Thursday, 31 December 2009

The Benefits of Recession

One unanticipated side-effect of the recession here has been the virtual collapse of the commercial shoot that has been a bane of our lives for the last few years. Two or three times a week we were subjected to trailers of city folk, dolled up in pristine tweed, blasting birds out of the sky around the house. For our neurotic dog, it was like a perpetual Guy Fawke's Night.

This year even the obligatory Boxing Day convoy turned round and gave up as drizzle pelted down on the sodden fields. The once nightly 'lamping' activity, in which unlit 4x4s crept around the field edges, accompanied by the beam of red flood lamps and the crack of small bore rifles, also seems to be in abeyance.

We are often told that commercial shoots bring wider benefits to wildlife and the landscape, but these are hard to discern. The call of foxes in the woods was once a familiar sound at night. Since commercial shooting began foxes are no longer heard or seen, although the corpses of badgers appear from time to time, lying in fields where they fell, or slung over fences like refuse. Birds of prey are now rare too. Forlorn signs about lost dogs appear on gateposts for pets that have strayed off footpaths and not returned, and rumours of poisoned bait make owners wary. Conversely, the feed hoppers have brought a plague of rats.

Commercial shooting has meant changes to the landscape too. Rearing and release pens have appeared, together with feed hoppers made from day-glow blue plastic barrels. Rectangular stockades of straw bales and alien strips of maize are scattered across the downs like lego. Swathes of woodland have been cut down, whether to accommodate the birds or the guns isn't clear.

I suppose some jobs have been lost. I suppose I ought to mind.

I don't.

Tuesday, 29 December 2009

Parcelforce - 'Thinking Ahead for You'

From Parcelforce’s Conditions of Carriage:

12.6 If any provision of these Conditions is found by any court or administrative body of competent jurisdiction to be invalid or unenforceable, such invalidity or unenforceability shall not affect the provisions of these Conditions which shall remain in full force and effect.

Monday, 28 December 2009

Post Mortem

I became curiously caught up in the attempt to deny Cowell his automatic Christmas No.1, and the cheer that went up from this house that Sunday night echoed across the valley and sent the dog under the sofa. Childish really, but as it seemed increasingly unlikely that we could succeed, I began to feel that not failing was more important than succeeding. It would be absurd to place too much significance on what was essentially a light-hearted exercise, even if there was a serious underlying message about corporate manipulation of the music industry and its impact on original, independent artists. But I suspect that the success of a grassroots Internet campaign to overturn a £50 million media machine, against all expectation, may not have gone unnoticed in government circles here and overseas. Any failure might equally have been noted.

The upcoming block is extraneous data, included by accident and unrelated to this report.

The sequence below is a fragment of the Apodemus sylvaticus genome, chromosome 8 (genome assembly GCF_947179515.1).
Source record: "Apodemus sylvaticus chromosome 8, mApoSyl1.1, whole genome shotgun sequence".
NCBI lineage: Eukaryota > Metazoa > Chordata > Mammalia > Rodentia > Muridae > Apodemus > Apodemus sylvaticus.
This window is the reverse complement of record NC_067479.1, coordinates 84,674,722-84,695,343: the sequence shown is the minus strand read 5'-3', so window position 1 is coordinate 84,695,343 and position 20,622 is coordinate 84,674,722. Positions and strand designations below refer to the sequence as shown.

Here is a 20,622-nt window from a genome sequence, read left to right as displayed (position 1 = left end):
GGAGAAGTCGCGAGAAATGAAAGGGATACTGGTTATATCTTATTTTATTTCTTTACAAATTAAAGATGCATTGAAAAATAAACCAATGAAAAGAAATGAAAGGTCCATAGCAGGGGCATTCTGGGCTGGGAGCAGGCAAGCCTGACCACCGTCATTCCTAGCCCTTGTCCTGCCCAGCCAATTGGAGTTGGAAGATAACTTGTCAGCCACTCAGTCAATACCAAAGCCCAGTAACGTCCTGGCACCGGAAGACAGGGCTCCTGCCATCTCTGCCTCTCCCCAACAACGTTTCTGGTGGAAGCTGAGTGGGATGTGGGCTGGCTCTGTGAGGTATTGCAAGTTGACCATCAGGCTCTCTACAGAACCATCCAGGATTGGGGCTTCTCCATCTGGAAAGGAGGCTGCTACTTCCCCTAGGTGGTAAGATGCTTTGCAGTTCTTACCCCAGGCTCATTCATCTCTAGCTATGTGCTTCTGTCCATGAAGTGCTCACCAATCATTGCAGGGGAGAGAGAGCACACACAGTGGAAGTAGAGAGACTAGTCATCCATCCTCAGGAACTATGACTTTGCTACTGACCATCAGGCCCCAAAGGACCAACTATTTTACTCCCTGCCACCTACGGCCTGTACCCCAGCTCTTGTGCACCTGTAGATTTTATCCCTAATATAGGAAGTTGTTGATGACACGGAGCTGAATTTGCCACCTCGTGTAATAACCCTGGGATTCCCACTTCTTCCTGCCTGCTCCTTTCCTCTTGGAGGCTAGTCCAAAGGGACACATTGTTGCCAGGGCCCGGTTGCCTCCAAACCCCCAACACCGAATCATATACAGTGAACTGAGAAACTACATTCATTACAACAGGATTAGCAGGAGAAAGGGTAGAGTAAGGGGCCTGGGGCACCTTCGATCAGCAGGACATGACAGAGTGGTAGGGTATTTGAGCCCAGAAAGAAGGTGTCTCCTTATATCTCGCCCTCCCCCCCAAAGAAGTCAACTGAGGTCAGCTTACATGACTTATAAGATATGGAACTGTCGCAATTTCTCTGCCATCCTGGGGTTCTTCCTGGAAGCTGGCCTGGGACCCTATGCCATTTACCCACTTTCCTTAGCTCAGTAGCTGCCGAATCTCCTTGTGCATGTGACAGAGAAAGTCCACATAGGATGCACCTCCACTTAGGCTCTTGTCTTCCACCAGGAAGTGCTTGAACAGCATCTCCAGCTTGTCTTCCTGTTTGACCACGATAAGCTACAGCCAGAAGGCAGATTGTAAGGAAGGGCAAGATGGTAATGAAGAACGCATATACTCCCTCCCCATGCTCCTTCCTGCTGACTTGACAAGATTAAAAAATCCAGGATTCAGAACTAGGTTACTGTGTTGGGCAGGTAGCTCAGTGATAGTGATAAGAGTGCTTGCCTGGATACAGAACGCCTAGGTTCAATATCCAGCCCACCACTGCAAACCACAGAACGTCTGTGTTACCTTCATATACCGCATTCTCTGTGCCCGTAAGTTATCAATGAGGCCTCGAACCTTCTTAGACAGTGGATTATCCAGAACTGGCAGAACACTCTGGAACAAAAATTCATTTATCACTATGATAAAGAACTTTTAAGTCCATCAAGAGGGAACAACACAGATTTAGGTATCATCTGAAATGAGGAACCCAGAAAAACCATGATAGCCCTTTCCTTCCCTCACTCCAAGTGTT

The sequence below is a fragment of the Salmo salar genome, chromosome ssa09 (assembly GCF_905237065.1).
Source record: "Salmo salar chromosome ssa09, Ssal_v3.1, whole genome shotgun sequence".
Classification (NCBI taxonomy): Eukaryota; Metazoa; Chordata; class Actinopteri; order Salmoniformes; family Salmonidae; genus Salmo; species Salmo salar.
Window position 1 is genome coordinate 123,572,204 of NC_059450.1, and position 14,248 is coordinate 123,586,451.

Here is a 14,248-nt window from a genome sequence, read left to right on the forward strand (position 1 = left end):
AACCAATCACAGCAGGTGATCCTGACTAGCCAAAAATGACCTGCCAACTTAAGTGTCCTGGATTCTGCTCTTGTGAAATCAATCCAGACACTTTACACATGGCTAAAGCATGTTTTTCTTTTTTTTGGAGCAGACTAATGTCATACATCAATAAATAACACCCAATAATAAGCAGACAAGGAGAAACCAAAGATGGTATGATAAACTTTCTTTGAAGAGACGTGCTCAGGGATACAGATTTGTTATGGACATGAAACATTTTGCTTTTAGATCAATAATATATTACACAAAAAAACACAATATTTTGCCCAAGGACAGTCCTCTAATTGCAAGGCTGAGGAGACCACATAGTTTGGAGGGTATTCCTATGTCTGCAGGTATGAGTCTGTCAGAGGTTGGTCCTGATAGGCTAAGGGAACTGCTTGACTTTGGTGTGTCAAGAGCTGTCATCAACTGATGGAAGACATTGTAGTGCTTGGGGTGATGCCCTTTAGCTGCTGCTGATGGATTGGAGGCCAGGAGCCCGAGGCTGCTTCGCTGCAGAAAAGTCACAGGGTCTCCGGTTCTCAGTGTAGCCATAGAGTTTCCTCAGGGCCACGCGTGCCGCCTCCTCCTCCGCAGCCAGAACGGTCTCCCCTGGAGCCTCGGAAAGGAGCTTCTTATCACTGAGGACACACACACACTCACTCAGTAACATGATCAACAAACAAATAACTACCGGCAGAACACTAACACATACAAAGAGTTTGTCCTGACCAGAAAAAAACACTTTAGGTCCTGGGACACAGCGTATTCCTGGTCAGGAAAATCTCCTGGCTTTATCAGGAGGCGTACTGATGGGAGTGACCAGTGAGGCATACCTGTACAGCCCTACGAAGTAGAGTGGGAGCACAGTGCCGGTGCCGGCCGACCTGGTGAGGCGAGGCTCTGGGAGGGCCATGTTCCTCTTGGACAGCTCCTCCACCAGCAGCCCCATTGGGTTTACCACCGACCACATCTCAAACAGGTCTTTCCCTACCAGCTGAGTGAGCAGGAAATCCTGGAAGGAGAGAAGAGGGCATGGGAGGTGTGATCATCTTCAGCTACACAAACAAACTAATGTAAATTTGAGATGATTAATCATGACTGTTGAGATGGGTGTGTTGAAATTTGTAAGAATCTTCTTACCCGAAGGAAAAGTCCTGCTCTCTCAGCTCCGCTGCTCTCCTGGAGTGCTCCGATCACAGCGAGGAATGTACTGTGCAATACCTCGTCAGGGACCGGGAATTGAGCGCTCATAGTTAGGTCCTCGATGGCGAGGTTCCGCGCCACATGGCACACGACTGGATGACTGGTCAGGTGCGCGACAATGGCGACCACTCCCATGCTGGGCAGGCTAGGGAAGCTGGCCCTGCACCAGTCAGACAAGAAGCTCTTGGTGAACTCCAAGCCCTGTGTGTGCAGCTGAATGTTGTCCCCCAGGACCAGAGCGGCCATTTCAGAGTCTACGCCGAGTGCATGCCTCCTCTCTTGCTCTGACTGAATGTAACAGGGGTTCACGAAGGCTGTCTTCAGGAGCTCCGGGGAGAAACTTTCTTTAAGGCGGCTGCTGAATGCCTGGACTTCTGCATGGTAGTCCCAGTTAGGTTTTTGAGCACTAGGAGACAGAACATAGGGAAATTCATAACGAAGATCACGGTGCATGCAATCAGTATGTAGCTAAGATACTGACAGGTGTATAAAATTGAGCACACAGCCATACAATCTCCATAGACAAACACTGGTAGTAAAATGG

In what was the coldest week for years, one happy side effect of the campaign was the £100,000 odd which the Facebook group members donated to Shelter, to which 'Rage Against the Machine' have promised to add their unexpected windfall income. The band have also announced a free UK gig in 2010, and rumour has it that tickets will be allocated to the people who made a donation to the charity. This may be apocryphal, but there is logic in it, and it would be consistent with Rage Against the Machine's moral awareness. It became clear that only a minority of the million or so people who signed up to the Facebook group actually bought the track. On the other hand, while not everyone who bought donated, everyone who donated most certainly bought.

One odd thing became apparent in that interesting week; the average age of the Facebook campaigners was a lot older than you might think. Whilst the critical voices on the wall and on the rival Joe site spoke in SMS txtspk and looked pre-pubertal, the Rage site spanned every generation. In a bizarre rôle reversal an older generation was encouraging the young to stop listening to schmaltzy covers and turn on to some angry hard-core metal rap. Whatever is the world coming to?

Friday, 11 December 2009

Thea Gilmore, Rod Clements, Rage Against the Machine and Simon Cowell